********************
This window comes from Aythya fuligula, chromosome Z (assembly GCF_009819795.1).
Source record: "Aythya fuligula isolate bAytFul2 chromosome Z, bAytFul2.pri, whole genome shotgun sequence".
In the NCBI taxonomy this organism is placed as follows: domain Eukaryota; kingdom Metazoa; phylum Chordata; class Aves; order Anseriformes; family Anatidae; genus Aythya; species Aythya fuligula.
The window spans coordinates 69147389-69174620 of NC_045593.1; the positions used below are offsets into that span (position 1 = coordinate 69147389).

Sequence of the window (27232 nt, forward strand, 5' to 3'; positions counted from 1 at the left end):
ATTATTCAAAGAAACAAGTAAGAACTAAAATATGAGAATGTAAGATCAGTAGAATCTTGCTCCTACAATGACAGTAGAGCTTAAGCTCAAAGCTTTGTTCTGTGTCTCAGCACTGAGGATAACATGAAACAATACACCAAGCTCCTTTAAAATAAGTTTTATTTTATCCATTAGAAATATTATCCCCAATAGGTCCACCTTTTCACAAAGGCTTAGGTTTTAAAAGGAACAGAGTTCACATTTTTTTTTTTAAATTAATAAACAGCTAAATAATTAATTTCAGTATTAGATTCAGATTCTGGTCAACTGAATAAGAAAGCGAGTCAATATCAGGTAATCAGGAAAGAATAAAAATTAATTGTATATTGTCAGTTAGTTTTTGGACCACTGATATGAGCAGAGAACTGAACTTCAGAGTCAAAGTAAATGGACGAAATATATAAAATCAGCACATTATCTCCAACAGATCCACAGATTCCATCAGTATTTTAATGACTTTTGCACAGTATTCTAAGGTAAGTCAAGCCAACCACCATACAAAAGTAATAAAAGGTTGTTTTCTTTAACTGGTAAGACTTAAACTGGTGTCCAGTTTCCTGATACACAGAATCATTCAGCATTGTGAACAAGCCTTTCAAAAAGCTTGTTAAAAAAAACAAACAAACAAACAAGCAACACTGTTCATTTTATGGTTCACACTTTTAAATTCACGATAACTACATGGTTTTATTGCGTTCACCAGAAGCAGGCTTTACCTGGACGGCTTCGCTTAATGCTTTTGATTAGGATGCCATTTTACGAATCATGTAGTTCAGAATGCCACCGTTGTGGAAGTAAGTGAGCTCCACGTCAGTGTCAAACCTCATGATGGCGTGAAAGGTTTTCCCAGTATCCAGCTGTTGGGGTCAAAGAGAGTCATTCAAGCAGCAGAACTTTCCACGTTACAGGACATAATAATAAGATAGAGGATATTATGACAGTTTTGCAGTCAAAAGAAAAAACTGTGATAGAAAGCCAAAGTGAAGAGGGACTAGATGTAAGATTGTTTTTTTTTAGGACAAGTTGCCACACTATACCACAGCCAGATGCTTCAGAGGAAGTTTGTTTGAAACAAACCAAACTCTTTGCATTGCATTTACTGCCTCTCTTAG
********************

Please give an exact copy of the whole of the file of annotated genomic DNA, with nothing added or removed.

This window comes from Aythya fuligula, chromosome Z (assembly GCF_009819795.1).
Source record: "Aythya fuligula isolate bAytFul2 chromosome Z, bAytFul2.pri, whole genome shotgun sequence".
In the NCBI taxonomy this organism is placed as follows: domain Eukaryota; kingdom Metazoa; phylum Chordata; class Aves; order Anseriformes; family Anatidae; genus Aythya; species Aythya fuligula.
The window spans coordinates 69147389-69174620 of NC_045593.1; the positions used below are offsets into that span (position 1 = coordinate 69147389).

Sequence of the window (27232 nt, forward strand, 5' to 3'; positions counted from 1 at the left end):
ATTATTCAAAGAAACAAGTAAGAACTAAAATATGAGAATGTAAGATCAGTAGAATCTTGCTCCTACAATGACAGTAGAGCTTAAGCTCAAAGCTTTGTTCTGTGTCTCAGCACTGAGGATAACATGAAACAATACACCAAGCTCCTTTAAAATAAGTTTTATTTTATCCATTAGAAATATTATCCCCAATAGGTCCACCTTTTCACAAAGGCTTAGGTTTTAAAAGGAACAGAGTTCACATTTTTTTTTTTAAATTAATAAACAGCTAAATAATTAATTTCAGTATTAGATTCAGATTCTGGTCAACTGAATAAGAAAGCGAGTCAATATCAGGTAATCAGGAAAGAATAAAAATTAATTGTATATTGTCAGTTAGTTTTTGGACCACTGATATGAGCAGAGAACTGAACTTCAGAGTCAAAGTAAATGGACGAAATATATAAAATCAGCACATTATCTCCAACAGATCCACAGATTCCATCAGTATTTTAATGACTTTTGCACAGTATTCTAAGGTAAGTCAAGCCAACCACCATACAAAAGTAATAAAAGGTTGTTTTCTTTAACTGGTAAGACTTAAACTGGTGTCCAGTTTCCTGATACACAGAATCATTCAGCATTGTGAACAAGCCTTTCAAAAAGCTTGTTAAAAAAAACAAACAAACAAACAAGCAACACTGTTCATTTTATGGTTCACACTTTTAAATTCACGATAACTACATGGTTTTATTGCGTTCACCAGAAGCAGGCTTTACCTGGACGGCTTCGCTTAATGCTTTTGATTAGGATGCCATTTTACGAATCATGTAGTTCAGAATGCCACCGTTGTGGAAGTAAGTGAGCTCCACGTCAGTGTCAAACCTCATGATGGCGTGAAAGGTTTTCCCAGTATCCAGCTGTTGGGGTCAAAGAGAGTCATTCAAGCAGCAGAACTTTCCACGTTACAGGACATAATAATAAGATAGAGGATATTATGACAGTTTTGCAGTCAAAAGAAAAAACTGTGATAGAAAGCCAAAGTGAAGAGGGACTAGATGTAAGATTGTTTTTTTTTAGGACAAGTTGCCACACTATACCACAGCCAGATGCTTCAGAGGAAGTTTGTTTGAAACAAACCAAACTCTTTGCATTGCATTTACTGCCTCTCTTAG